Socio-Environmental Dynamics over the Last 15,000 Years: The Creation of Landscapes VI
The International Open Workshop "Socio-Environmental Dynamics over the Last 15,000 Years: The Creation of Landscapes VI" took place for the sixth time at Kiel University (CAU) from 11 to 16 March, thus having become a standing appointment for the international community studying past interactions between societies and their environment. Over 300 papers and 45 posters from archaeologists, environmental scientists, life scientists and experts from other disciplines were presented in 19 individual sessions.
“The workshop offered a unique cross-disciplinary venue to discuss recent results ranging from aDNA studies to overregional socio-cultural connectivities, from transformations of past ritual practices to human response to climate and environmental change”, emphasizes Prof. Johannes Müller, archaeologist and speaker of the three initiatives. „In addition to transformation topics, which the members of the Collaborative Research Centre 1266 have highlighted in a central event with external guests, the new ROOTS Cluster of Excellence with its highly topical topics has already set clear accents and opened up global perspectives.
For example, it was possible to trace even long-distance migrations back to ecological and social problems for a wide variety of times. It became clear that the vulnerability of societies in many periods of prehistory and history often led to collapses after centuries of stability. In addition to such content-related aspects, the conference also revealed an extreme progress in methods: on the one hand, the integration of new methods from the natural sciences into archaeology, and on the other, the use of cultural models for the interpretation of scientific studies.
Among the highlights of the workshop, three keynote lectures by Prof. Laure Salanova (French National Centre for Scientific Research, CNRS), Prof. Tim A. Kohler (Washington State University) and Prof. Christine A. Hastorf (University of California at Berkeley) addressed broad topics of high interest for the study of past human-environmental dynamics.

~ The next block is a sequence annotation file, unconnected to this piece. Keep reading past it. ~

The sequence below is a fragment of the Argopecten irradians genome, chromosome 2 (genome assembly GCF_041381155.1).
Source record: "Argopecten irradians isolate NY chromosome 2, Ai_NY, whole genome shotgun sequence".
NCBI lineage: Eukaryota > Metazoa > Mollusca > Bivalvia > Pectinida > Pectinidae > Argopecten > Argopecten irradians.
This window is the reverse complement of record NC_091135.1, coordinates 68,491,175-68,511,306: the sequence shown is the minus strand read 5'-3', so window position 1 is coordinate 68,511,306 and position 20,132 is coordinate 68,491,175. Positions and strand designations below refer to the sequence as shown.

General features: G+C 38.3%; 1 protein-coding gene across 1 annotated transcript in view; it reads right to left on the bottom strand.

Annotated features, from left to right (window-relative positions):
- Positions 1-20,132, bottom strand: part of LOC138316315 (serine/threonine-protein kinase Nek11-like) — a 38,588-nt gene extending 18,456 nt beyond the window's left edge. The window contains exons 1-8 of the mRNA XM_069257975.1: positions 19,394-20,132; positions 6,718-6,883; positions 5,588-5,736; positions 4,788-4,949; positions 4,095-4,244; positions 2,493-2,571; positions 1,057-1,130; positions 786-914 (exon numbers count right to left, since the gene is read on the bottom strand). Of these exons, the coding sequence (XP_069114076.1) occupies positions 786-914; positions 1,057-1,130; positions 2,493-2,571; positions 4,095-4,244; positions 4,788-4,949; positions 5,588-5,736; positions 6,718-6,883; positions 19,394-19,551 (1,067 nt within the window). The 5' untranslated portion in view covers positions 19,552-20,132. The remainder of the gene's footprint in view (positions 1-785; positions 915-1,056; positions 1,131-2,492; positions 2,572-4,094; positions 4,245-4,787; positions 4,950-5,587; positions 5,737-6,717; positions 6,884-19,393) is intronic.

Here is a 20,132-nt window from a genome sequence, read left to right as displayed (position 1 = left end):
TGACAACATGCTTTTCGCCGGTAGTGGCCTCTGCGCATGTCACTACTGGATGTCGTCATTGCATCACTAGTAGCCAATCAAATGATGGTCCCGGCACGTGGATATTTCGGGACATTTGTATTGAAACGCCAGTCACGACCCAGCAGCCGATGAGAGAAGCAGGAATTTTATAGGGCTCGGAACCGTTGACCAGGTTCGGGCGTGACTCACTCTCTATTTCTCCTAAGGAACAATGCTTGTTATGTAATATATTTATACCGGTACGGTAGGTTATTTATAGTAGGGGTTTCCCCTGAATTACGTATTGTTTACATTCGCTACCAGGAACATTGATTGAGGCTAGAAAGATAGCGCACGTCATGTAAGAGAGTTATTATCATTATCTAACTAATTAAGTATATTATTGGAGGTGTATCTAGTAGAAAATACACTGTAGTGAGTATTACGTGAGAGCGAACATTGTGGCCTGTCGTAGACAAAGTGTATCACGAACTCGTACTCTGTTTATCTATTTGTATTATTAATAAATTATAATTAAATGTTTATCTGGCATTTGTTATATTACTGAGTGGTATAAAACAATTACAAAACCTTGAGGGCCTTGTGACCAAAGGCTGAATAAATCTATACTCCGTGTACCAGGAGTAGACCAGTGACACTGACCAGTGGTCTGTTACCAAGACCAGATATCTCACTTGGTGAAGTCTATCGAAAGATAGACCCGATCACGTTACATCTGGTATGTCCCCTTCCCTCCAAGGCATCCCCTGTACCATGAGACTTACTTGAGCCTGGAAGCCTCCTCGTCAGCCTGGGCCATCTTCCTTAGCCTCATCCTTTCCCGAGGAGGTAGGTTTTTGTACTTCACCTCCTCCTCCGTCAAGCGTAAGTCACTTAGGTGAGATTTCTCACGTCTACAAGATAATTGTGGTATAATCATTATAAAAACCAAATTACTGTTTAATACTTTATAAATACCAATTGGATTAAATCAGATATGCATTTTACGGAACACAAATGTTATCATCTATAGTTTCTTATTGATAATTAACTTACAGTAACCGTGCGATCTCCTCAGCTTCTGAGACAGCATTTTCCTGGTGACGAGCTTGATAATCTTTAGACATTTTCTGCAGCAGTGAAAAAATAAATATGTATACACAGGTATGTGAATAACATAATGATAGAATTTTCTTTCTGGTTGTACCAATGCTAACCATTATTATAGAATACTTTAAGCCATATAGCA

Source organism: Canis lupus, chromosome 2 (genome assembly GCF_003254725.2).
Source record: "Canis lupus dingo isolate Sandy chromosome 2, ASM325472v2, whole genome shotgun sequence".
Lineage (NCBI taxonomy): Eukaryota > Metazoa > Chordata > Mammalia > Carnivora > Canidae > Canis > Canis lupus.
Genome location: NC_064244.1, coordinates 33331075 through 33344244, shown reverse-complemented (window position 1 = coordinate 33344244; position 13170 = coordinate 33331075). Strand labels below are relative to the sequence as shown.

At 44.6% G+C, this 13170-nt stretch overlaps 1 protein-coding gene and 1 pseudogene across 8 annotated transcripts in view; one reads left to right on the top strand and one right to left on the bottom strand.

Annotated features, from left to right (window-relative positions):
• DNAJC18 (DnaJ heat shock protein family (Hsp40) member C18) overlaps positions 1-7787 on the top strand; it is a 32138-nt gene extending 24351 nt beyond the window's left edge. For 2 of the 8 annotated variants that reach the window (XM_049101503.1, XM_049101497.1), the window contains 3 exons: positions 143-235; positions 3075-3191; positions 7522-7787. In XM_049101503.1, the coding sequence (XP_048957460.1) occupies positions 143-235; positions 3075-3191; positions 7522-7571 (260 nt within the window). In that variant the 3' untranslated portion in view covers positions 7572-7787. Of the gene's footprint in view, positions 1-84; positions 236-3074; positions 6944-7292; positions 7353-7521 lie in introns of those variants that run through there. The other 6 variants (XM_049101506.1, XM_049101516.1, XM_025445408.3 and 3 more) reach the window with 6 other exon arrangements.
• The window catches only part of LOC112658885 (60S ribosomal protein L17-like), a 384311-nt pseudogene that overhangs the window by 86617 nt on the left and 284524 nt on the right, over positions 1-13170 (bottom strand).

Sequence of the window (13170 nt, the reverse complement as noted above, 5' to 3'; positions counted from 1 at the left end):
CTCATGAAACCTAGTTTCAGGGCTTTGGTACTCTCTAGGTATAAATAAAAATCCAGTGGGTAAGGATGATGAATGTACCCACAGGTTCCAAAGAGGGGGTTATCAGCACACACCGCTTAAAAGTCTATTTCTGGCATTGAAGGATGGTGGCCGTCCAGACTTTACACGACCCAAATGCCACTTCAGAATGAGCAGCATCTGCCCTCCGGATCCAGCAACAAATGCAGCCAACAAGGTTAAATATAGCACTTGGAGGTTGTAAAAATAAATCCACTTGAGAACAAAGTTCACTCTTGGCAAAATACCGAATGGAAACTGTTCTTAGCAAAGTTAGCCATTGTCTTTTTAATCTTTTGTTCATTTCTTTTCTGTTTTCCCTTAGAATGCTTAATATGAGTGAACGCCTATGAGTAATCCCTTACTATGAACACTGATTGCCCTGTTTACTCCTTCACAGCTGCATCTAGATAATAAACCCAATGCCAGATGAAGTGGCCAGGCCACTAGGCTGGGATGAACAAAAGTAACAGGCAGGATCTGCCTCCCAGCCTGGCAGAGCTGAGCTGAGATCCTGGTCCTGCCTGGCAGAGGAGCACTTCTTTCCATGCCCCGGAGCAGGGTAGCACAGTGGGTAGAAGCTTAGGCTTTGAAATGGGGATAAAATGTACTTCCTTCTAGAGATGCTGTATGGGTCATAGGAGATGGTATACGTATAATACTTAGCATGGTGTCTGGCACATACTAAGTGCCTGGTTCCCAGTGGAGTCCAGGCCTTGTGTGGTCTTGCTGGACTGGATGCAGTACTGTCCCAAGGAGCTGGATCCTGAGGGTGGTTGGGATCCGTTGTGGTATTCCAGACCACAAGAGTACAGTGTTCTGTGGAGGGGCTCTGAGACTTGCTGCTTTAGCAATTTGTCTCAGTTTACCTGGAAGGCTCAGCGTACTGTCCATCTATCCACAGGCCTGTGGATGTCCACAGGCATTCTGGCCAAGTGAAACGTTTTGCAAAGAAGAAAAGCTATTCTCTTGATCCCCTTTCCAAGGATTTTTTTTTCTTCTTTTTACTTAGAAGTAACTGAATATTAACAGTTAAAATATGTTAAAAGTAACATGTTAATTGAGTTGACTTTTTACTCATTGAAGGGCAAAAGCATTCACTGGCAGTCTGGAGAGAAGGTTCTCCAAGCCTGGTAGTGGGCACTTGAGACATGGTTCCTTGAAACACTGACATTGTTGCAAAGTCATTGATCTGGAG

Furthermore, the Italian prehistorian Gianpiero Di Maida was honoured with the Johanna Mestorf Award for his outstanding PhD thesis in the fields of human-environmental research and landscape archaeology. Di Maida received the prize that is endowed with 3.000 for his research on “Marks on the rocks. Rock and mobile art as expression of the hunter-gatherers' groups Weltanschauung in the Sicilian landscape from Lateglacial to Early Holocene”.
The dedicated poster session also attracted a lot of attention and offered the opportunity for enriching discussion in an informal setting. Mihaela Savu, Joana Seguin, and Stefanie Schäfer-Di Maida received a prize for the three best scientific posters, a result of the vote by the workshop participants.
Guests from all over Europe, the USA and China will not only remember the consistently bad Kiel March weather, but also the dinner on the paddle steamer Freya and the excursion to archaeological sites in northern Schleswig-Holstein.
This year for the first time, the workshop was organized together with the Collaborative Research Center 1266 and the new ROOTS Cluster of Excellence. Last but not least, it was also rehearsal for the EAA, the annual meeting of the European Association of Archaeologists. This largest European archaeological conference will take place in Kiel in September 2021 with approximately 2,500 participants.
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